8. My Personal Finance Journey is in search of what happens to your cell phone after you buy a new smart phone.
  9. Speaking of smart phones, you don’t need an insurance plan. Really! Don’t get one! And, should your friends all tout the wonders of smart phone insurance on Facebook, you can do what Funancials did, or you could start your own smart phone insurance company and live off your friends for life.
  10. Let me preface by announcing that I hate, detest, loath moving heavy appliances. Frugal Confessions reminds us not to trash our old appliances, even if they are heavy, because they are worth money.

Note: There is nowhere in Amanda’s article that she discusses the weight of appliances. I’ve added that in, because I can’t think of getting rid of appliances without thinking about how much I hate moving them.

Carnivals that Featured Smart Family Finance and Sites that Linked

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18 Responses to How We Taught Our Daughter about Saving: Top Family Finance Posts #4

  1. Dr Dean on January 31, 2012 at 11:45 pm

    Good luck with your teaching good financial skills. We had mixed success with our grown children. We did try. I don’t think we ruined them…

    • Shaun on January 31, 2012 at 11:49 pm

      I could really benefit from some of your experiences then? Any advice as to what works? What doesn’t work?

  2. Super Frugalette on February 1, 2012 at 5:48 am

    We started to give our son an allowance but it was really just to difficult for me to manage that he did all of these chores. Moreover, there were some things that we needed him to work on which were not allowance related so I just stopped it.

  3. Jeremy @ Personal Finance Whiz on February 1, 2012 at 5:56 am

    Hey Shaun – Thanks for the mention!

    Our boys are far too young to worry about teaching them good money habits, but I have a general idea for how we are going to approach the subject. We are going to give them three jars. One jar will be for saving, one jar will be for giving and one jar will be for spending. For any money they receive a portion will go into each jar. Using this system we’ll try to teach them why its important to save, give and spend wisely.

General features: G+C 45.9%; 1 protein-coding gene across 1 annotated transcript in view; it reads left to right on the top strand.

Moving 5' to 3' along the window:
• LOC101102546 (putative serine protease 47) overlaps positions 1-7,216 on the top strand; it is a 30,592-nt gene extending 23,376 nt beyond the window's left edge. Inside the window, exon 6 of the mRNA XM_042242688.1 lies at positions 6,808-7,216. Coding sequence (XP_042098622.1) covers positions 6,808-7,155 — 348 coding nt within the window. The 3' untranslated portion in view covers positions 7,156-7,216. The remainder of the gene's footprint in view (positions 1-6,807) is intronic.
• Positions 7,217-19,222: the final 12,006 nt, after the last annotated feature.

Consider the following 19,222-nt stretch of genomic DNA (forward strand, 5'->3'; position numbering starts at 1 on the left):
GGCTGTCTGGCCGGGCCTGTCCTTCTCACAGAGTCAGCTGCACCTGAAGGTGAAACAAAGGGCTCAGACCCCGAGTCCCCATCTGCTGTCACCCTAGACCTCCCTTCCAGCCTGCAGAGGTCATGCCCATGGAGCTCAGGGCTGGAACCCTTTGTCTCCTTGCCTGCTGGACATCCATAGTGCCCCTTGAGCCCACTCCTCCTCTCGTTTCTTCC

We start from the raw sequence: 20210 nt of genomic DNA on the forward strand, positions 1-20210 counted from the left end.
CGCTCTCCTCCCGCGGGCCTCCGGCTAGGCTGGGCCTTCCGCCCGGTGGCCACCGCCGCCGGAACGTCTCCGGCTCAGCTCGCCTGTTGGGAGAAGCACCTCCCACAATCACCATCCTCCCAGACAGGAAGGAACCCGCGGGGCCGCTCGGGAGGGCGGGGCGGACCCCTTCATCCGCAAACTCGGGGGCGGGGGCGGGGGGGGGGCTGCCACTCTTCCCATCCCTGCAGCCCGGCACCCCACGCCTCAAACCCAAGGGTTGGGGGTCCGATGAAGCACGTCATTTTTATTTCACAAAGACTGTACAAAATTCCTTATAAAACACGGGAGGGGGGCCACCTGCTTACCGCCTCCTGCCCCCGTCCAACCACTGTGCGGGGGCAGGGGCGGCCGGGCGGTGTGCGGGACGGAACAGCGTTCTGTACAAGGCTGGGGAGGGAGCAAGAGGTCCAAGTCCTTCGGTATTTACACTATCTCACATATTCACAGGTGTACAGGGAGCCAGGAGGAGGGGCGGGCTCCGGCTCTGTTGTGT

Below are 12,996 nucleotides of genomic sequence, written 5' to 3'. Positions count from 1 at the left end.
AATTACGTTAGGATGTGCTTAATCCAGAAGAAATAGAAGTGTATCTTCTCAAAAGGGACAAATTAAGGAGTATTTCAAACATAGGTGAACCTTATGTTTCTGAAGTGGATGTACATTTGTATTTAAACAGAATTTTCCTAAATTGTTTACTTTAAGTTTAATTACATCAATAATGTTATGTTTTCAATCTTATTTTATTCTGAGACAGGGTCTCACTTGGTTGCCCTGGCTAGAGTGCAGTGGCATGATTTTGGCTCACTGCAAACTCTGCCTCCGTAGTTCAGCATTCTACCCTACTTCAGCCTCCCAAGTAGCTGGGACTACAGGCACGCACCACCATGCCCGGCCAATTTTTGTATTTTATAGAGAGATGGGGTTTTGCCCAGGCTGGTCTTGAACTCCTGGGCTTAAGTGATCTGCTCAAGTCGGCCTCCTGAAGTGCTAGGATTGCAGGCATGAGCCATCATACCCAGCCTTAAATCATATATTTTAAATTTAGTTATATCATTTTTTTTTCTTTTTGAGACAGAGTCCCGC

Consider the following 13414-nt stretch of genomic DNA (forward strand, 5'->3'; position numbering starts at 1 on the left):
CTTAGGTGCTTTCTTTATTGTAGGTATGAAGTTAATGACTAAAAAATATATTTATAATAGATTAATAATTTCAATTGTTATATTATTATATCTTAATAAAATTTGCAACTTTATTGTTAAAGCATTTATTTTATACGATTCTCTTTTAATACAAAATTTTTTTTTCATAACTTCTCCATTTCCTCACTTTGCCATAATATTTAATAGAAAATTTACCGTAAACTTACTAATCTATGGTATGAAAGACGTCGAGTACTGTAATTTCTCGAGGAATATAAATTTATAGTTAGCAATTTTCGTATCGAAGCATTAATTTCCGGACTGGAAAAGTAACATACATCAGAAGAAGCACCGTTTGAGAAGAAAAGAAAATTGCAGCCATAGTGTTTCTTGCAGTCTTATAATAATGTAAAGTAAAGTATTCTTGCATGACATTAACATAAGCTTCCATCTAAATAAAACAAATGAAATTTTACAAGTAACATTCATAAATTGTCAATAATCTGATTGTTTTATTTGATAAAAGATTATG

• Shaun on February 1, 2012 at 11:08 am

      Elmo’s, For later, for me and for you jar method. Very nice. We haven’t gone that advanced yet. Perhaps I should reassess?

  4. Lisa @ The Penny Hoarder on February 1, 2012 at 6:21 am

    Great insights: teaching children the value of a dollar isn’t always fun – but it’s definitely necessary! Placing the earnings a child may earn (from completing household chores) into a comparison in their mind, with the item they desire is always important and creates the future “budgeters” of tomorrow.

    • Shaun on February 1, 2012 at 11:07 am

      Thanks for the encouragement Lisa.

  5. Maria@moneyprinciple on February 1, 2012 at 7:58 pm

    How things have changed! I am not sure that I knew money exists, even less, what it is for, when I was three. Good luck, anyway. We needed two practice tuns to get this one right – sons 1&2 didn’t realise the link between the ATM and us working; son 3 is very well educated and even understands notions like ‘cash flow’, ‘financila health’ and stocks and shares (he is 10).

  6. Financial God on February 2, 2012 at 2:14 am

    Thanks for including the carnival at IIW!

    • Shaun on February 2, 2012 at 2:28 am

      Thanks for hosting the carnival!